But the Steelers still had to punt and the Seahawks got one more try. With 1:49 left to play, the Seahawks had the ball on their own 30.

The march began, and Krieg and company took the ball 28 yards downfield, but the drive stalled at the Pittsburgh 42. A fourth down pass attempt to Byron Walker was knocked away by Dwayne Woodruff, the same defender who had been burned twice on TD strikes to Largent and Johns. Beating a man for touchdowns 2 out of 3 times might normally be enough. But this time, it was one short.

Source: Inside the Seahawks, Volume 1, Number 25, April 17, 1987 – May 7, 1987

Dave Krieg: Custom Quarterback

Bass fishing with teammate Bryan Millard listening to a Hank Williams, Jr. tape, basking in the Seattle springtime sun.

That’s quarterback Dave Krieg’s idea of relaxing between football seasons. The 28-year-old Wisconsin native is at home with a fishing pole, either on the waves of Western Washington lakes or the frozen surface of a hometown pond.

He’s a golfer and basketball player. He lifts weights during the off-season with the Seahawk linemen.

Dave is also devoted to the community, giving time to Boys’ and Girls’ Clubs, the March of Dimes, United Way, Muscular Dystrophy, United Cerebral Palsy and Blow the Whistle on Drugs.

He and his wife Sue live in Kirkland.

Above: On board a 45-foot Bayline Motor Yacht, flagship of the Bayliner fleet, Dave (above) models a Louis Alvear distressed Spanish lambskin jacket for $245, a Ralph Lauren cotton boat neck sweater ($97.50), cotton crested twill shirt by Ralph Lauren for $65, Ralph Lauren black dungarees for $40, Polo sunglasses ($65) and black loafers by Colehan ($90). All available in the Men’s Polo Shop.

Photo from Norm Evans' Seahawks Report, 1982

Seahawks Stop Fouts, Chargers, 24-0
From News Services, Washington Post

October 30, 1984

SAN DIEGO, Oct. 29, 1984 -- Dave Krieg passed for 282 yards, Steve Largent caught three touchdown passes, Kenny Easley had three interceptions and the Seattle Seahawks easily beat the San Diego Chargers, 24-0, tonight.

The Seahawks sacked Chargers quarterback Dan Fouts six times and forced three turnovers as San Diego suffered its first shutout since a 7-0 loss to Denver in 1979. Seattle improved to 7-2, good for a second-place tie with the Los Angeles Raiders, one game behind the Broncos in the AFC West. The Chargers played without injured receivers Kellen Winslow and Wes Chandler and used No. 2 tight end Pete Holohan sparingly. San Diego fell to 4-5, all the losses against AFC West opponents, and severely hurt its playoff hopes.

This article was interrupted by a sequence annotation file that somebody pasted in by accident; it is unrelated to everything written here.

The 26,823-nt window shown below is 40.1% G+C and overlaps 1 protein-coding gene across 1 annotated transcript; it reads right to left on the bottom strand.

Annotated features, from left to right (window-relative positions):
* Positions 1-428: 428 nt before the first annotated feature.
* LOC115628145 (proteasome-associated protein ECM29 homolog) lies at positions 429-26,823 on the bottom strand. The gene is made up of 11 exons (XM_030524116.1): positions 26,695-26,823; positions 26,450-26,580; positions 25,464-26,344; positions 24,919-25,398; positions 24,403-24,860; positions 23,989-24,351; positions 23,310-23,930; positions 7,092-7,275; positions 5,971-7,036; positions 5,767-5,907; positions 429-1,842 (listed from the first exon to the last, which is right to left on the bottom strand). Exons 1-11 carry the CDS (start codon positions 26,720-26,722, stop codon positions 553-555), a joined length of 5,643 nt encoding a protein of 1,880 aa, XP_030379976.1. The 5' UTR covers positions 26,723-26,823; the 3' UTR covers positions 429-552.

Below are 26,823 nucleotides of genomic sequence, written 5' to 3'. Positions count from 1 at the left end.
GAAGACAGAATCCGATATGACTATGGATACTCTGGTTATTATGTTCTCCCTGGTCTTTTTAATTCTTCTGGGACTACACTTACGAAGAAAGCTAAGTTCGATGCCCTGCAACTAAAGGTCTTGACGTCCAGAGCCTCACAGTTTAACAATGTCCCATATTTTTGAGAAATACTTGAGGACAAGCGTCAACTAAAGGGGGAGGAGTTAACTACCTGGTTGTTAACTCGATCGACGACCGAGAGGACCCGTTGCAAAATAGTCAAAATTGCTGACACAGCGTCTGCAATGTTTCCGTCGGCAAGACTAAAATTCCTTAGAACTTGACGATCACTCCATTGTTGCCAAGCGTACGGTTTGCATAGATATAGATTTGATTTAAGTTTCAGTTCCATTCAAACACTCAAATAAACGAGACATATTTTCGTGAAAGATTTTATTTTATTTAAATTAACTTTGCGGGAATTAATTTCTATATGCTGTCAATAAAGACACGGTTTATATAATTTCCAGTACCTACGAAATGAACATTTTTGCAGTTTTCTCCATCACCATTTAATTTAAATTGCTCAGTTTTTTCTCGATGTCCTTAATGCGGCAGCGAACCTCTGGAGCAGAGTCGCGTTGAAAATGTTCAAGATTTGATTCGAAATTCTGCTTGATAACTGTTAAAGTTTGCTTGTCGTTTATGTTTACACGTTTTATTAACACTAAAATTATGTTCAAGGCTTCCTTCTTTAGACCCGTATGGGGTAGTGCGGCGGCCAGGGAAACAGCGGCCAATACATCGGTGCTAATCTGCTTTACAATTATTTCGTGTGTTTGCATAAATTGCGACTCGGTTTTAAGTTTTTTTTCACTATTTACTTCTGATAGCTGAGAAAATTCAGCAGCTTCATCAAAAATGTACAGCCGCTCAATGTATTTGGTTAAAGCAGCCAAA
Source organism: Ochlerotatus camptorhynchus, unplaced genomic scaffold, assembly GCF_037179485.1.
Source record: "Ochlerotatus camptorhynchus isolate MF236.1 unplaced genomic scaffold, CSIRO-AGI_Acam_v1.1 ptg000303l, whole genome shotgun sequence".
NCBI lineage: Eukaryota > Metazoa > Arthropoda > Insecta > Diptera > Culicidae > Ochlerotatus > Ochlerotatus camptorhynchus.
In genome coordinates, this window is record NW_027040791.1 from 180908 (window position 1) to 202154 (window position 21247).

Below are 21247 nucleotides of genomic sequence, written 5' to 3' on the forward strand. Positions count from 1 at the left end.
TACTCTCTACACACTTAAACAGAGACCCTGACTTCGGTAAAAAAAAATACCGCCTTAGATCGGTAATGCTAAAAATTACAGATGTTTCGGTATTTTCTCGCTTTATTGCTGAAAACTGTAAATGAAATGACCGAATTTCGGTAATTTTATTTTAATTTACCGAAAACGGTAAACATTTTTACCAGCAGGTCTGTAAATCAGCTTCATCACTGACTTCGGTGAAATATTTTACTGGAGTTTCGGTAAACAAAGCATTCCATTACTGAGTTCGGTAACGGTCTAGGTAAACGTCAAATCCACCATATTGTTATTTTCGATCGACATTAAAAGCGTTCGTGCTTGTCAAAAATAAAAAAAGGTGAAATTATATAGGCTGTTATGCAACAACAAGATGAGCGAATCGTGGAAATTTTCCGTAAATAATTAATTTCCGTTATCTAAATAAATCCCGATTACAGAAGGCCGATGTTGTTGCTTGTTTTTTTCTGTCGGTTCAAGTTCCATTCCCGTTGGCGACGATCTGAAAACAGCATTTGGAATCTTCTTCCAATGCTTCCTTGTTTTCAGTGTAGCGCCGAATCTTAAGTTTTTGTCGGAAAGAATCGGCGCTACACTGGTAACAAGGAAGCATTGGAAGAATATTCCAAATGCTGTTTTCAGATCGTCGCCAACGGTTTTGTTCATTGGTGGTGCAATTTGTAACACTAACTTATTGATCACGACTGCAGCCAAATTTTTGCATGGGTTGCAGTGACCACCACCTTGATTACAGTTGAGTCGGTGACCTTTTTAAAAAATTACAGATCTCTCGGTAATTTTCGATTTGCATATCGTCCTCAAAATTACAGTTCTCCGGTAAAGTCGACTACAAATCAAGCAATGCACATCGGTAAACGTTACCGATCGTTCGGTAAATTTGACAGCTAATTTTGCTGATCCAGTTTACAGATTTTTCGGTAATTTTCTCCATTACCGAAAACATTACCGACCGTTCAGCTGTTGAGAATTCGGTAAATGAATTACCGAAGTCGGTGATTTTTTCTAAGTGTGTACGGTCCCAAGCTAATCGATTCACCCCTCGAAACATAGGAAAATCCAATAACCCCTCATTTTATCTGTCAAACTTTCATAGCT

Krieg, who entered the game with a 53 percent pass completion rate, completed 23 of 29 passes against San Diego's inexperienced secondary. He directed touchdown drives of 96, 81 and 63 yards.

Largent, who has caught passes in 100 straight games, caught scoring passes of 11, 13 and 16 yards. His first touchdown catch was his first reception of the night, the fifth straight game he has done that.

Easley, a fourth-year pro from UCLA, squelched three drives. He intercepted passes at the Seahawks' four-yard line in the first quarter, the six in the third and the eight in the final period.

Twice Krieg passed to Largent for touchdowns in the first half, and Norm Johnson kicked a 42-yard field goal for a 17-0 lead at intermission. Largent's third touchdown pass came on the team's second possession of the third quarter, after Easley had intercepted Fouts at the Chargers six and returned it 32 yards.

San Diego's offensive line collapsed around Fouts. The Seahawks got 47 yards in sack losses against Fouts, who managed to complete 24 of 39 passes for 200 yards.

Krieg directed two long touchdown drives in the first half and the Seahawks turned two San Diego turnovers into 10 points.

Fouts took the Chargers to Seattle's 39-yard line on the team's second series, but a flea-flicker from Lionel James to Bobby Duckworth was stolen by Easley at the four.

Krieg got the team to the 27 with a 13-yard completion to Byron Walker, then threw a perfectly placed 60-yard pass to Darryl Turner, who beat defenders Gill Byrd and John Turner and came down on the San Diego 13. Two plays later, Largent beat Byrd for an 11-yard touchdown.

Seattle and San Diego both were limping. The Seahawks, who lost running back Curt Warner in the season opener, have seen wide receiver Paul Johns, defensive back Don Dufek, tight end Pete Metzelaars and linebacker Michael Jackson go down with injuries.

Source: Inside the Seahawks, Vol 1, No 24,
March 13-April 16, 1987
Seahawks looking good going into draft

By Bill Ferren

All right, so maybe the Seahawks aren't so hot on the idea of trading for a quarterback after all. Still, it wasn't too long ago that everyone from the Seattle Times to the Ballard Tool Journal, was offering their two cents about the future of Dave Krieg.

"He's a bum, and he's got to go," was one of the milder phrases directed at Inside the Seahawks' 1986 MVP from some discouraged fans during the Hawks' four-game breakdown last season.

To say that Krieg had fallen from favor among fans during that losing streak is like saying it rained a little bit in Seattle during early March.

But how time and a five-game winning streak can help change people's minds.

As a colleague pointed out to me in the third-quarter of the Seahawks December romping of the Raiders, "try and find the fans that booed Krieg now." Sure enough, the place was packed to its gray ceiling with devout fans. Nope, nothing that looked fickle here.

So if Dave Krieg is back in favor, and if the signals trickling down from Seahawks' management tend to ridicule a massive trade package to acquire the services of, say, a Vinny Testaverde or a Cornelius Bennett, then what are the Seahawks going to do in the 1987 draft. Picking 18th in the first round the Hawks will still have the opportunity to pick a good, if not readily familiar player.

What kind of players do they need?

Injury plagues last season, key players are recovering on schedule.

Blair Bush, Seahawks center who was sorely missed after a knee injury sidelined him, is on schedule in his recovery and workout program.